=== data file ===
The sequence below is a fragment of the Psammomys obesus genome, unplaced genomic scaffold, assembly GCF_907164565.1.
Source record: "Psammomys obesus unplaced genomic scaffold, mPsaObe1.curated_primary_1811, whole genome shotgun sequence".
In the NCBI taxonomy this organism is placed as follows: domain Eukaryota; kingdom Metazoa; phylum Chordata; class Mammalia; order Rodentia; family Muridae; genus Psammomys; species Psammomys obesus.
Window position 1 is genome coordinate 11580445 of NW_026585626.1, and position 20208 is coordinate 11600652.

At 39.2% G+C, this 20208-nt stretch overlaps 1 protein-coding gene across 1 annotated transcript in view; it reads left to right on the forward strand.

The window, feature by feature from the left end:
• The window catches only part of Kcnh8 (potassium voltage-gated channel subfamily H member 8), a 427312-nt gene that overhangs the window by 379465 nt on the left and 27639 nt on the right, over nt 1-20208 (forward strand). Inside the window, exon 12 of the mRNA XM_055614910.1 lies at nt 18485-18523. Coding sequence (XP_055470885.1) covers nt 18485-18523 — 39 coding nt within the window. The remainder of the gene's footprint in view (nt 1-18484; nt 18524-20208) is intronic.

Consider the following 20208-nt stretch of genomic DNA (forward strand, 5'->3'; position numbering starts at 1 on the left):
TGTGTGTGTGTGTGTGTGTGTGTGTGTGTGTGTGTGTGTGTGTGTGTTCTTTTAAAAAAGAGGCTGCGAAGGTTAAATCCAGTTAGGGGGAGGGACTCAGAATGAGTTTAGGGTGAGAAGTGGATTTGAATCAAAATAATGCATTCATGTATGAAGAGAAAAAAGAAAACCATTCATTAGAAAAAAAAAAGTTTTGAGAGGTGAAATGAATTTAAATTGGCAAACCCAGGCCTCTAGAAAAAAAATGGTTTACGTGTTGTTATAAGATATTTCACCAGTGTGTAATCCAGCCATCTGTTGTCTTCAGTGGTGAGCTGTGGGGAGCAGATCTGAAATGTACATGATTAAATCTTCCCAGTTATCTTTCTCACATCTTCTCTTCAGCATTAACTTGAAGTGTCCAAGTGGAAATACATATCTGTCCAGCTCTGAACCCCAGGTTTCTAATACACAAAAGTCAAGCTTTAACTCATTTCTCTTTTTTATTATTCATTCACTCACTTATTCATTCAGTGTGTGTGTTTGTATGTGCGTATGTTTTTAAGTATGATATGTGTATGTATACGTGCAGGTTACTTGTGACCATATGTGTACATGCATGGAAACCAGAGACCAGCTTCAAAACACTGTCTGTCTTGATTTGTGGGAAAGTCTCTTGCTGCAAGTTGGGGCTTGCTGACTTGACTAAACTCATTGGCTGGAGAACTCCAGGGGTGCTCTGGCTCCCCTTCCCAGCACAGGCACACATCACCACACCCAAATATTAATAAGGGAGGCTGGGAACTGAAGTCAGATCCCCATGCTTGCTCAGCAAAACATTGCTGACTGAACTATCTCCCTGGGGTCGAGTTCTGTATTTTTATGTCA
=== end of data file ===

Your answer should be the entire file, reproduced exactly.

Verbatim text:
The sequence below is a fragment of the Psammomys obesus genome, unplaced genomic scaffold, assembly GCF_907164565.1.
Source record: "Psammomys obesus unplaced genomic scaffold, mPsaObe1.curated_primary_1811, whole genome shotgun sequence".
In the NCBI taxonomy this organism is placed as follows: domain Eukaryota; kingdom Metazoa; phylum Chordata; class Mammalia; order Rodentia; family Muridae; genus Psammomys; species Psammomys obesus.
Window position 1 is genome coordinate 11580445 of NW_026585626.1, and position 20208 is coordinate 11600652.

At 39.2% G+C, this 20208-nt stretch overlaps 1 protein-coding gene across 1 annotated transcript in view; it reads left to right on the forward strand.

The window, feature by feature from the left end:
• The window catches only part of Kcnh8 (potassium voltage-gated channel subfamily H member 8), a 427312-nt gene that overhangs the window by 379465 nt on the left and 27639 nt on the right, over nt 1-20208 (forward strand). Inside the window, exon 12 of the mRNA XM_055614910.1 lies at nt 18485-18523. Coding sequence (XP_055470885.1) covers nt 18485-18523 — 39 coding nt within the window. The remainder of the gene's footprint in view (nt 1-18484; nt 18524-20208) is intronic.

Consider the following 20208-nt stretch of genomic DNA (forward strand, 5'->3'; position numbering starts at 1 on the left):
TGTGTGTGTGTGTGTGTGTGTGTGTGTGTGTGTGTGTGTGTGTGTGTTCTTTTAAAAAAGAGGCTGCGAAGGTTAAATCCAGTTAGGGGGAGGGACTCAGAATGAGTTTAGGGTGAGAAGTGGATTTGAATCAAAATAATGCATTCATGTATGAAGAGAAAAAAGAAAACCATTCATTAGAAAAAAAAAAGTTTTGAGAGGTGAAATGAATTTAAATTGGCAAACCCAGGCCTCTAGAAAAAAAATGGTTTACGTGTTGTTATAAGATATTTCACCAGTGTGTAATCCAGCCATCTGTTGTCTTCAGTGGTGAGCTGTGGGGAGCAGATCTGAAATGTACATGATTAAATCTTCCCAGTTATCTTTCTCACATCTTCTCTTCAGCATTAACTTGAAGTGTCCAAGTGGAAATACATATCTGTCCAGCTCTGAACCCCAGGTTTCTAATACACAAAAGTCAAGCTTTAACTCATTTCTCTTTTTTATTATTCATTCACTCACTTATTCATTCAGTGTGTGTGTTTGTATGTGCGTATGTTTTTAAGTATGATATGTGTATGTATACGTGCAGGTTACTTGTGACCATATGTGTACATGCATGGAAACCAGAGACCAGCTTCAAAACACTGTCTGTCTTGATTTGTGGGAAAGTCTCTTGCTGCAAGTTGGGGCTTGCTGACTTGACTAAACTCATTGGCTGGAGAACTCCAGGGGTGCTCTGGCTCCCCTTCCCAGCACAGGCACACATCACCACACCCAAATATTAATAAGGGAGGCTGGGAACTGAAGTCAGATCCCCATGCTTGCTCAGCAAAACATTGCTGACTGAACTATCTCCCTGGGGTCGAGTTCTGTATTTTTATGTCA